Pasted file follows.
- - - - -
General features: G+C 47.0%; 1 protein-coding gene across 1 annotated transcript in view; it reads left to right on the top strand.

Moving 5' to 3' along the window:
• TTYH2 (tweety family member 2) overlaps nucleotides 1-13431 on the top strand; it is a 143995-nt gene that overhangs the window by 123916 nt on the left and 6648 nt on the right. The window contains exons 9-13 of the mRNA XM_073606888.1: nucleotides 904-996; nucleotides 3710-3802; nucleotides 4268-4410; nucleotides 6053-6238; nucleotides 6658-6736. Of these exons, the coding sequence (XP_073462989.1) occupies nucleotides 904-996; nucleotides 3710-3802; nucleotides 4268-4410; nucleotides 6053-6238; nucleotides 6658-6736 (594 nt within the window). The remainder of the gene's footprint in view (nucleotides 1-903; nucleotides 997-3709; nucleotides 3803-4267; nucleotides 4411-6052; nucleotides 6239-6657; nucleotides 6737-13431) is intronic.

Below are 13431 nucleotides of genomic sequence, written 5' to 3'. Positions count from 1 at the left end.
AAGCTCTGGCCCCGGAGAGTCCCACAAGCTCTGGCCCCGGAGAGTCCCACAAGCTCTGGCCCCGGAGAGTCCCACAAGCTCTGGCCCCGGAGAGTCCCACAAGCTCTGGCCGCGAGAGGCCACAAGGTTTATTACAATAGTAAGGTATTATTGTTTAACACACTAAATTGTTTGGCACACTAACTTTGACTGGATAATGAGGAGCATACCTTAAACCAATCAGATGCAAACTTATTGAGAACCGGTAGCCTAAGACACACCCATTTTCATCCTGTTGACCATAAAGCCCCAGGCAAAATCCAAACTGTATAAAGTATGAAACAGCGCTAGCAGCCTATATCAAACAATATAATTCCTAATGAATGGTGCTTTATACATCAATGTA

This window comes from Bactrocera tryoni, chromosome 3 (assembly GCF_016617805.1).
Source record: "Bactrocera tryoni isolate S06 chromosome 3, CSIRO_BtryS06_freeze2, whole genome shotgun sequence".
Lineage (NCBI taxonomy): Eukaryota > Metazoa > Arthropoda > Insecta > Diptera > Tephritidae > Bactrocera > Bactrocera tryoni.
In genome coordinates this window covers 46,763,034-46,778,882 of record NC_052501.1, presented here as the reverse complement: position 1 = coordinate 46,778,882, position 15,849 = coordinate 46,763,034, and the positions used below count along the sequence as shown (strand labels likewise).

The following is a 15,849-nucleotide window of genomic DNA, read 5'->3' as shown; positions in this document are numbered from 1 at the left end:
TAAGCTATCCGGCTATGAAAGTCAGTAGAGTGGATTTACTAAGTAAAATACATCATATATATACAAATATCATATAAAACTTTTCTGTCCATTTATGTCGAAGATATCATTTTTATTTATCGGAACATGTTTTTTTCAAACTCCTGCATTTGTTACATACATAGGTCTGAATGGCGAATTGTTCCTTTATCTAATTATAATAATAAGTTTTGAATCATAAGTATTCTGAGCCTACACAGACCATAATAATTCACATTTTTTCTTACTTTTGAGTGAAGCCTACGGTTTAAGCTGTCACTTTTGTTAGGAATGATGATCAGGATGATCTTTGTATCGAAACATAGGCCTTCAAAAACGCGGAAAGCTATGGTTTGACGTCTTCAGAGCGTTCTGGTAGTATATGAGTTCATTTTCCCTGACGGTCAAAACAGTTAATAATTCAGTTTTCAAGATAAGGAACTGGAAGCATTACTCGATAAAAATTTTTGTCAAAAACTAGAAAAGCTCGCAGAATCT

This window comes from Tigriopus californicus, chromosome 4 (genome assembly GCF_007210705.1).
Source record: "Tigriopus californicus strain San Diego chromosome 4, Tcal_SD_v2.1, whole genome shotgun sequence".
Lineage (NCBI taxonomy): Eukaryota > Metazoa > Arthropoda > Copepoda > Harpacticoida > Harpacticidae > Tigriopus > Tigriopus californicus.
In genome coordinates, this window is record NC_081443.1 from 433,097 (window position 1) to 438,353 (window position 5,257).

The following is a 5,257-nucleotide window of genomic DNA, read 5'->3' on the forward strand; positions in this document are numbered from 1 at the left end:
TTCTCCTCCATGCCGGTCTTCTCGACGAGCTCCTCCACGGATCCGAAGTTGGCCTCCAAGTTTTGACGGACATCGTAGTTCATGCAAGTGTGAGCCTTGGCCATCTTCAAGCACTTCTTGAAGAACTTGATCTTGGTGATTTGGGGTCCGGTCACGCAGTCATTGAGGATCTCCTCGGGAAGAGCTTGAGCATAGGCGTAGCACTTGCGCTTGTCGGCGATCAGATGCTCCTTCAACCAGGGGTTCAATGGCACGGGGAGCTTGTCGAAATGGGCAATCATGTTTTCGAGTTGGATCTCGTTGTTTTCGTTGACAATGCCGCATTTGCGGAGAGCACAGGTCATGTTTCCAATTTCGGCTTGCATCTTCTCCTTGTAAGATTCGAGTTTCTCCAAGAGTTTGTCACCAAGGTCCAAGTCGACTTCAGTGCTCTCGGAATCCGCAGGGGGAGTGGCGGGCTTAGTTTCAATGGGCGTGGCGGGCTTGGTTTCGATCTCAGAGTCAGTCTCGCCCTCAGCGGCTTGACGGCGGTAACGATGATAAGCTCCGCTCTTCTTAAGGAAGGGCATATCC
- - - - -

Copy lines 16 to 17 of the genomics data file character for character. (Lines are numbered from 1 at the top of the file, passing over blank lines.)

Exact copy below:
The following is a 5,257-nucleotide window of genomic DNA, read 5'->3' on the forward strand; positions in this document are numbered from 1 at the left end:
TTCTCCTCCATGCCGGTCTTCTCGACGAGCTCCTCCACGGATCCGAAGTTGGCCTCCAAGTTTTGACGGACATCGTAGTTCATGCAAGTGTGAGCCTTGGCCATCTTCAAGCACTTCTTGAAGAACTTGATCTTGGTGATTTGGGGTCCGGTCACGCAGTCATTGAGGATCTCCTCGGGAAGAGCTTGAGCATAGGCGTAGCACTTGCGCTTGTCGGCGATCAGATGCTCCTTCAACCAGGGGTTCAATGGCACGGGGAGCTTGTCGAAATGGGCAATCATGTTTTCGAGTTGGATCTCGTTGTTTTCGTTGACAATGCCGCATTTGCGGAGAGCACAGGTCATGTTTCCAATTTCGGCTTGCATCTTCTCCTTGTAAGATTCGAGTTTCTCCAAGAGTTTGTCACCAAGGTCCAAGTCGACTTCAGTGCTCTCGGAATCCGCAGGGGGAGTGGCGGGCTTAGTTTCAATGGGCGTGGCGGGCTTGGTTTCGATCTCAGAGTCAGTCTCGCCCTCAGCGGCTTGACGGCGGTAACGATGATAAGCTCCGCTCTTCTTAAGGAAGGGCATATCC